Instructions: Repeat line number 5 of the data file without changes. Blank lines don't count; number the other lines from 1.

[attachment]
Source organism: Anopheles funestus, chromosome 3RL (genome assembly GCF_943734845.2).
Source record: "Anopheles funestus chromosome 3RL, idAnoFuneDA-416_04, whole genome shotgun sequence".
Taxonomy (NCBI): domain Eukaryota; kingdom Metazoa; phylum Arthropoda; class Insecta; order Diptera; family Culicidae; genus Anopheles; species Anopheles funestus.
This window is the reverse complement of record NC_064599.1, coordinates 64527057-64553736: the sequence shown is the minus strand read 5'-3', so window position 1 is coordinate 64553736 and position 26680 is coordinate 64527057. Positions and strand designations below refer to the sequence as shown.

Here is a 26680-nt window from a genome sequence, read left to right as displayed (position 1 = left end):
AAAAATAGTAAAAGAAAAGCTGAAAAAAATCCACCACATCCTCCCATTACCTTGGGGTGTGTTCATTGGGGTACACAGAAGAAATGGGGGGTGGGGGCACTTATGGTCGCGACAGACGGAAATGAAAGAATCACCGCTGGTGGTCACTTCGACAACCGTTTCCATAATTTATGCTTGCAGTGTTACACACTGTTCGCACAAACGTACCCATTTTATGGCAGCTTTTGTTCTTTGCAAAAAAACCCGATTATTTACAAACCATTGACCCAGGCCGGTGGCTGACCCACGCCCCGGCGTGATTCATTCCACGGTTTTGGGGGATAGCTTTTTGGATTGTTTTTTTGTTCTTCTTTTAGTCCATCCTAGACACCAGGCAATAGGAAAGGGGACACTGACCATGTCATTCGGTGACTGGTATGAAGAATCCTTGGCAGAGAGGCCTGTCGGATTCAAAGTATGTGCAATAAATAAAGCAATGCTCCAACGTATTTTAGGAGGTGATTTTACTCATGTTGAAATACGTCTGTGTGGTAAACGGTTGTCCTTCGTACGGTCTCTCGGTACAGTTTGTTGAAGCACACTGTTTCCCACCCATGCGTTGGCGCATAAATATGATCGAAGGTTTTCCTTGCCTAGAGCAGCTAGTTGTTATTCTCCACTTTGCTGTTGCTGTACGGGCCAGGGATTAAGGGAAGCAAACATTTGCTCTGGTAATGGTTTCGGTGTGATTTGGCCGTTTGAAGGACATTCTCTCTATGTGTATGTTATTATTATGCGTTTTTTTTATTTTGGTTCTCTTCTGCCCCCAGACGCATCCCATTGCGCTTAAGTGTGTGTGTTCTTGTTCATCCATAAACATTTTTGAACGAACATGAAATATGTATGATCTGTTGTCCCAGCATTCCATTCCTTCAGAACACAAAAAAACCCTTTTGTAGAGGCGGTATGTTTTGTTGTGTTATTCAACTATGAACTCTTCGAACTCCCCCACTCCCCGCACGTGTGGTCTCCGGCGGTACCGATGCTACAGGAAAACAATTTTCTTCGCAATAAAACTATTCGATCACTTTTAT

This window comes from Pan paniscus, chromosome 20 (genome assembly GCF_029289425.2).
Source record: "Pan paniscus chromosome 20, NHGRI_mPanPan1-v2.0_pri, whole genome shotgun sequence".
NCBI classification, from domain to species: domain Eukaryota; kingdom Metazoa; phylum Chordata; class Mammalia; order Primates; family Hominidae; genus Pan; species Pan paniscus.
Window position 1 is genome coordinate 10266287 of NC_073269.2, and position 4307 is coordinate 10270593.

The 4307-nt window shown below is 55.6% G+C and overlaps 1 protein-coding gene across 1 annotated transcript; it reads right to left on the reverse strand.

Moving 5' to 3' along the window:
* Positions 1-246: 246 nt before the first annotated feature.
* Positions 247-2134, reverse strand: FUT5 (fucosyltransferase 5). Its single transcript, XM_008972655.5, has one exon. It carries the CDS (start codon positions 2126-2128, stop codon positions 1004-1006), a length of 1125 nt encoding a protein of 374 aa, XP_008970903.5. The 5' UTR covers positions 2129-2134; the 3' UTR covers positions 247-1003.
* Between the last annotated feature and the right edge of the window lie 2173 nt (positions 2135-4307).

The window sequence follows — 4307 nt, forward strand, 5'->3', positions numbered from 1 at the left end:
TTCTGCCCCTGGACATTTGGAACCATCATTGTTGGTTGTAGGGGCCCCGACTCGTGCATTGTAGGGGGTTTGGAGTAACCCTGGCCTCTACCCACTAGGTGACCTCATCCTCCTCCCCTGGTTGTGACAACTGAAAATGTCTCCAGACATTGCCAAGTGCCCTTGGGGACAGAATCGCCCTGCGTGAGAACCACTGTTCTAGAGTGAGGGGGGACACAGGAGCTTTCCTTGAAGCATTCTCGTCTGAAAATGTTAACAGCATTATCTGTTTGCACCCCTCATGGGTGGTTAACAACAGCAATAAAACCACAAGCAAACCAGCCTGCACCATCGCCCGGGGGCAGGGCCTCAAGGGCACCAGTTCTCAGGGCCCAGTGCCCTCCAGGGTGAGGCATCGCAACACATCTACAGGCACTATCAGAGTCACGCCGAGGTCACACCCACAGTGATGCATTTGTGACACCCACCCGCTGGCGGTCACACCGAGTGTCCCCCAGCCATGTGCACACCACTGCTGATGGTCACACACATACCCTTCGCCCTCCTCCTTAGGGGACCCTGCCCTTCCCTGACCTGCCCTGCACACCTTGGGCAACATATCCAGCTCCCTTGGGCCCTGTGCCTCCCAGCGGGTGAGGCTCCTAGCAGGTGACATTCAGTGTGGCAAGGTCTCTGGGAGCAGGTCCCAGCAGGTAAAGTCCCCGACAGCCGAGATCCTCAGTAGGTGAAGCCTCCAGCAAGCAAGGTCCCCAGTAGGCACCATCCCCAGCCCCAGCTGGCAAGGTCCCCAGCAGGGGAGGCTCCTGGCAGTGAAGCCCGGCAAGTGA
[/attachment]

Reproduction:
Here is a 26680-nt window from a genome sequence, read left to right as displayed (position 1 = left end):